Motherhood is messy. It is not the ideal picture we see painted across blogs and other media. Often, it does not come natural in some aspects. What’s natural about constant self-denial as fallen beings?

When we embrace motherhood, we will need to let go of many of our own desires. It’s simply a matter of reality.

What does it mean to embrace motherhood?

Embracing motherhood means embracing interruptions.

Embracing motherhood means embracing the training up of our children and the commitment required to accomplish that.

Embracing motherhood means learning how to make a dinner menu so you’re not stressing out the whole house simply because it’s a task you don’t particularly care for (ahem).

Embracing motherhood is saying yes to the child who asks you to play with them, even when your to-do list is a mile long and playing Candyland is close to torture.

A few things we as moms need to be keenly aware of:

The Age of Technology

The art and value of motherhood is easily lost in today’s culture, even among Christians. There are so many distractions and so much technology that relationships in the family are suffering catastrophically. And we’re blind to it. Not always by choice, but by simply being too close to it all and believing this way of life is normal because it’s an age where everything is acceptable.

Technology can be an excellent tool, but it can also be our worst enemy in many different ways. We obviously cannot ignore the fact that our children are growing up in a world saturated with technology. While some aspects are necessary tools in order to navigate our world, there are many elements that can be drastically minimized or eliminated altogether.

Don’t allow a computer (any computer: iPhone, iPad, included) to replace special moments with your child. Use them as enrichment or supplement, but do not allow them to do your job of nurturing. We do not want our children turning to Google or chat rooms to learn about life. They desperately need to learn from their mothers (and fathers).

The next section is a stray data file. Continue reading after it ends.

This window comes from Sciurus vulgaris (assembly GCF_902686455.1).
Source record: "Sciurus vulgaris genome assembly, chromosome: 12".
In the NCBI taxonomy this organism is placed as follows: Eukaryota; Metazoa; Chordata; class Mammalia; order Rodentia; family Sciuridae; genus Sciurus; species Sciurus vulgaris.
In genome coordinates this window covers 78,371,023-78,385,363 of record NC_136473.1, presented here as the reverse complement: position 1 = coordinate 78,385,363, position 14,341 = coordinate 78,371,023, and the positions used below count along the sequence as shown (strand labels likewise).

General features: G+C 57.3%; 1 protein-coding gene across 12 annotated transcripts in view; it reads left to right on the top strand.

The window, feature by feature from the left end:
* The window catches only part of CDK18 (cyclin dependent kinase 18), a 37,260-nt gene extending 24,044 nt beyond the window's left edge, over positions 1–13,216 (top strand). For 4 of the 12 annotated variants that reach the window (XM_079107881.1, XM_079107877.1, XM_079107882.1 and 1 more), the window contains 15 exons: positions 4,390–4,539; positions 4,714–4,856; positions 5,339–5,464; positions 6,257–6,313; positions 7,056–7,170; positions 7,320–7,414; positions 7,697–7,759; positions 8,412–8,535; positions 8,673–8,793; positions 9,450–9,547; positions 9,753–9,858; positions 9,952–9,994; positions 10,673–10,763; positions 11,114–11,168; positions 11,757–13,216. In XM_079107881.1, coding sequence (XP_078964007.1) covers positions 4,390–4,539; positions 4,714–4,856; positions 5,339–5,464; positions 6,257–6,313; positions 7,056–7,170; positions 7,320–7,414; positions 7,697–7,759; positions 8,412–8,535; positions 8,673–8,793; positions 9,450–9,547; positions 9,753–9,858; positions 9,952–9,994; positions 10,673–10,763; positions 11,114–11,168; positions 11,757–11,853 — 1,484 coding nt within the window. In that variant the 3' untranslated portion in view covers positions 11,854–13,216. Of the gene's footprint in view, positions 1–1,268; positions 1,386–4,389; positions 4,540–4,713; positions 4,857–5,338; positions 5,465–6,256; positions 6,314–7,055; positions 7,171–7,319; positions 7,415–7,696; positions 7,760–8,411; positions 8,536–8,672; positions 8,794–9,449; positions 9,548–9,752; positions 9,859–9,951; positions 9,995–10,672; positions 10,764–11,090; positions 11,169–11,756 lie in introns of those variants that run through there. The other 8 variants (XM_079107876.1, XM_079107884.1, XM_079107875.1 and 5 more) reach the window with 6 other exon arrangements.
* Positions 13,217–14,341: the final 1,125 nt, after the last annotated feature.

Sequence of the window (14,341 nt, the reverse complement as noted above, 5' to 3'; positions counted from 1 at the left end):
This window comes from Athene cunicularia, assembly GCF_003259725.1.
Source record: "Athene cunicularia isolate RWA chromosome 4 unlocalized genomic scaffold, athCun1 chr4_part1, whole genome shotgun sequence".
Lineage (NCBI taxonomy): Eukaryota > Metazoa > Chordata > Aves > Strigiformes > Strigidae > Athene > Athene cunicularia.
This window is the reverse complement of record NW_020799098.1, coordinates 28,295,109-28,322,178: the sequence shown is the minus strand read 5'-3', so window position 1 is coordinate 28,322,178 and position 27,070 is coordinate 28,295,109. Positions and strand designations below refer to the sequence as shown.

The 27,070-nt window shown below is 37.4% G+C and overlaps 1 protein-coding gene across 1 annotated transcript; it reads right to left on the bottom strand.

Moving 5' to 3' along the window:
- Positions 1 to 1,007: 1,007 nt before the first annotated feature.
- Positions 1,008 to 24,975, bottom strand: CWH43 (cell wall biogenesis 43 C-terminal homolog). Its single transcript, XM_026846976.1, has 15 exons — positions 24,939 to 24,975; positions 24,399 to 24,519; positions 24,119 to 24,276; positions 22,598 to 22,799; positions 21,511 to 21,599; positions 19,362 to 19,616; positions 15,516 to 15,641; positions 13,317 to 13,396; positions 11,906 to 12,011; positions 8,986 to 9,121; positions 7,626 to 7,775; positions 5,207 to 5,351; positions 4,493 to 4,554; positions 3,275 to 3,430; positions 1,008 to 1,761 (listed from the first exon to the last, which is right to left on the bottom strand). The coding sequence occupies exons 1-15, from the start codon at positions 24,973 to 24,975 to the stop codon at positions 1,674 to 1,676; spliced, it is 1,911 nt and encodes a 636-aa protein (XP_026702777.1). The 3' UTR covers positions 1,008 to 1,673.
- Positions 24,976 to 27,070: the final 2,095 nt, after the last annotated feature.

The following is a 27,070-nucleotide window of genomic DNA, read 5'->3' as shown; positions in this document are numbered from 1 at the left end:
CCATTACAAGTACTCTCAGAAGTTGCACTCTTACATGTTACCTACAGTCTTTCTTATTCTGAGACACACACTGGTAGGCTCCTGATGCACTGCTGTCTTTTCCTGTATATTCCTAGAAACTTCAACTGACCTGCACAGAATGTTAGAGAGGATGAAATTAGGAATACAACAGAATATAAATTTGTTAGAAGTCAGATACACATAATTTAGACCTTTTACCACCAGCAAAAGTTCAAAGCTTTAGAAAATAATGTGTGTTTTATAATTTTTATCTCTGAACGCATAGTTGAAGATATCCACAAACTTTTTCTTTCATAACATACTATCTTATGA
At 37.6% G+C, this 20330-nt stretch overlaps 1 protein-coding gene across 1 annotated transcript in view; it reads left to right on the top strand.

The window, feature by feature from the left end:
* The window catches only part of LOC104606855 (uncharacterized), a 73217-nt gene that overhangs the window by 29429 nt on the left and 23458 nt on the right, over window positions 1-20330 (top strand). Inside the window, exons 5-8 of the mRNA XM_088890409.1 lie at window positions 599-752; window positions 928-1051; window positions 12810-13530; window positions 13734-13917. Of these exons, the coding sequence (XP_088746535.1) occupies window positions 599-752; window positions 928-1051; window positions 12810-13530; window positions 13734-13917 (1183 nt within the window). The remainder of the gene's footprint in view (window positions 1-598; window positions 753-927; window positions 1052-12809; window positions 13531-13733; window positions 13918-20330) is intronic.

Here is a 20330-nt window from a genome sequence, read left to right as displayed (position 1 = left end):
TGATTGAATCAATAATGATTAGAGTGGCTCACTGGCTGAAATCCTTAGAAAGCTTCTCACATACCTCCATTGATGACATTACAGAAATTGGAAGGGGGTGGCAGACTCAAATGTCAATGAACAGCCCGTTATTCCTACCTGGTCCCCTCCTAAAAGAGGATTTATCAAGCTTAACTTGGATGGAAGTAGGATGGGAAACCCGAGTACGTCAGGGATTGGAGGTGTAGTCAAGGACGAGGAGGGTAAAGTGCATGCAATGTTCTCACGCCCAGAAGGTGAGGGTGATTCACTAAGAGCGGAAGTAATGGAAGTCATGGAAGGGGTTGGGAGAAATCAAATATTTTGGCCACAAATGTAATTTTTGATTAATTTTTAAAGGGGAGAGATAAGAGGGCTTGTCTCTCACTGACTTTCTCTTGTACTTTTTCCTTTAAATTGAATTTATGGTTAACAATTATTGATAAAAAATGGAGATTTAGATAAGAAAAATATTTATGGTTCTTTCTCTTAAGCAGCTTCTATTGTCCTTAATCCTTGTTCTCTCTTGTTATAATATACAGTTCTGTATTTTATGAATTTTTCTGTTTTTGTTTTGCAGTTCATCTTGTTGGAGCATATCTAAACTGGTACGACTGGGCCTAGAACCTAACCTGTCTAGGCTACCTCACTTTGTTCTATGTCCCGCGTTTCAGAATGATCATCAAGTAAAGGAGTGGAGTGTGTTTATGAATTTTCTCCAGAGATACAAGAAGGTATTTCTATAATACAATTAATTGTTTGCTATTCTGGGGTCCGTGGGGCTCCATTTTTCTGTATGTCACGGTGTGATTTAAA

If this is something you could use direction in, I highly recommend Sarah Mae’s eBook, The UnWired Mom.

Our Own Dreams

Mothers have dreams, too. Many go unspoken from fear of feeling selfish. Having a dream is not selfish in and of itself. But if not tended to properly, it can quickly escalate to that and become all-consuming.

As a writer, I am surrounded by other mom writers. In fact, I encourage mom writers! But I’ll be the first to tell you that it is not hard to get sucked into the vortex of it’s depth. There are different seasons of our lives, and the heart of motherhood is not the season for throwing ourselves full force into our own dreams (unless that dream involves the whole family).

I am blessed to have 3 children thus far who love to read and write about as much as their mama. So I capitalize on that by allowing us all time to brainstorm, write, and read alongside one another. I realize this isn’t always possible, but if it is possible to allow your children to be a part of your dream, I highly recommend it because it makes the dream God has planted in you all the more sweeter.

The Need for Discipleship

I hate to say this but the sad truth is that discipleship is sorely lacking in homes. Part of this issue goes back to our saturation of technology. Parents get lost in it and fail to actively disciple their children. We’re sucked into staring at screens while our children wander aimlessly, without direction or stare at their own screens.

The Word is our daily bread. If we aren’t feeding our children, chances are we aren’t feeding ourselves either. Likewise, if we aren’t feeding ourselves, we probably aren’t feeding our children.

Moms, please hear my plea to make time to, not only read the Word, but create space to live it. We cannot live out God’s calling as mothers if we are not regularly connected to the Source of Everything and, in turn, teaching our children how to knit their hearts to Christ.

Technology can never do that for us or our children. There is no shortcut to discipleship. It requires discipline on our part, and we must impart that to our children.

Embracing motherhood requires letting go.

Motherhood is glorious. But we need to embrace it to see this. We must let go of many things in order to make room to truly appreciate and walk in motherhood. Some of these things may be time suckers, but others could simply be wrong or negative thinking.

Motherhood is not meant to be this perfectly painted picture we have in our heads of flawless children with an automatic desire to serve others or clean up after themselves. It takes real, hard work and dedication to Embrace the role of motherhood.